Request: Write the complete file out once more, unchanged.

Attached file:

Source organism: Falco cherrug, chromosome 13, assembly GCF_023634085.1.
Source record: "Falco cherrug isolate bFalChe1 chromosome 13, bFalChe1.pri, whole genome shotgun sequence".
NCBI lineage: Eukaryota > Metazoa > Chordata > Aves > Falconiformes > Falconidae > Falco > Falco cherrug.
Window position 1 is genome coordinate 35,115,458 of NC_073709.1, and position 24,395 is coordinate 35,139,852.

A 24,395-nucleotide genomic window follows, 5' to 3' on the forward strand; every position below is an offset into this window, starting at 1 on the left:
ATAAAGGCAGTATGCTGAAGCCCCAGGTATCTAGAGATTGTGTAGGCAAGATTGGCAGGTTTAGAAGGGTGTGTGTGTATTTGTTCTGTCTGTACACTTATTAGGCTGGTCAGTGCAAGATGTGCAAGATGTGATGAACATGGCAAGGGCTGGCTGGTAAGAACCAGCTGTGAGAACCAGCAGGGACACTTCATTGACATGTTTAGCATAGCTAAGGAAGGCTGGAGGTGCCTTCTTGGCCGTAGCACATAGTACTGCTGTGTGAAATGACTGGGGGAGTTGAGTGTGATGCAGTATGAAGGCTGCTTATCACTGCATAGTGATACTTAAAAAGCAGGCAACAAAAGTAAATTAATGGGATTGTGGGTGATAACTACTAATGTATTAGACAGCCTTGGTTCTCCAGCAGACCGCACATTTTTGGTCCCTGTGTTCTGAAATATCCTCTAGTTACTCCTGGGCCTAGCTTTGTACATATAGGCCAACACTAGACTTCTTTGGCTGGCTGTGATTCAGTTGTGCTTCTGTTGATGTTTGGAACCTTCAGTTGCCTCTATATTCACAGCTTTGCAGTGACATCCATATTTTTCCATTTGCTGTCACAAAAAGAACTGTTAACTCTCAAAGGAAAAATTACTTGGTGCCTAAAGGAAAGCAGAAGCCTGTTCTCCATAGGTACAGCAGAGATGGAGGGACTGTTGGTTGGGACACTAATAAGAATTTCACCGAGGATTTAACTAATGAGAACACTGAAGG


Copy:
Source organism: Falco cherrug, chromosome 13, assembly GCF_023634085.1.
Source record: "Falco cherrug isolate bFalChe1 chromosome 13, bFalChe1.pri, whole genome shotgun sequence".
NCBI lineage: Eukaryota > Metazoa > Chordata > Aves > Falconiformes > Falconidae > Falco > Falco cherrug.
Window position 1 is genome coordinate 35,115,458 of NC_073709.1, and position 24,395 is coordinate 35,139,852.

A 24,395-nucleotide genomic window follows, 5' to 3' on the forward strand; every position below is an offset into this window, starting at 1 on the left:
ATAAAGGCAGTATGCTGAAGCCCCAGGTATCTAGAGATTGTGTAGGCAAGATTGGCAGGTTTAGAAGGGTGTGTGTGTATTTGTTCTGTCTGTACACTTATTAGGCTGGTCAGTGCAAGATGTGCAAGATGTGATGAACATGGCAAGGGCTGGCTGGTAAGAACCAGCTGTGAGAACCAGCAGGGACACTTCATTGACATGTTTAGCATAGCTAAGGAAGGCTGGAGGTGCCTTCTTGGCCGTAGCACATAGTACTGCTGTGTGAAATGACTGGGGGAGTTGAGTGTGATGCAGTATGAAGGCTGCTTATCACTGCATAGTGATACTTAAAAAGCAGGCAACAAAAGTAAATTAATGGGATTGTGGGTGATAACTACTAATGTATTAGACAGCCTTGGTTCTCCAGCAGACCGCACATTTTTGGTCCCTGTGTTCTGAAATATCCTCTAGTTACTCCTGGGCCTAGCTTTGTACATATAGGCCAACACTAGACTTCTTTGGCTGGCTGTGATTCAGTTGTGCTTCTGTTGATGTTTGGAACCTTCAGTTGCCTCTATATTCACAGCTTTGCAGTGACATCCATATTTTTCCATTTGCTGTCACAAAAAGAACTGTTAACTCTCAAAGGAAAAATTACTTGGTGCCTAAAGGAAAGCAGAAGCCTGTTCTCCATAGGTACAGCAGAGATGGAGGGACTGTTGGTTGGGACACTAATAAGAATTTCACCGAGGATTTAACTAATGAGAACACTGAAGG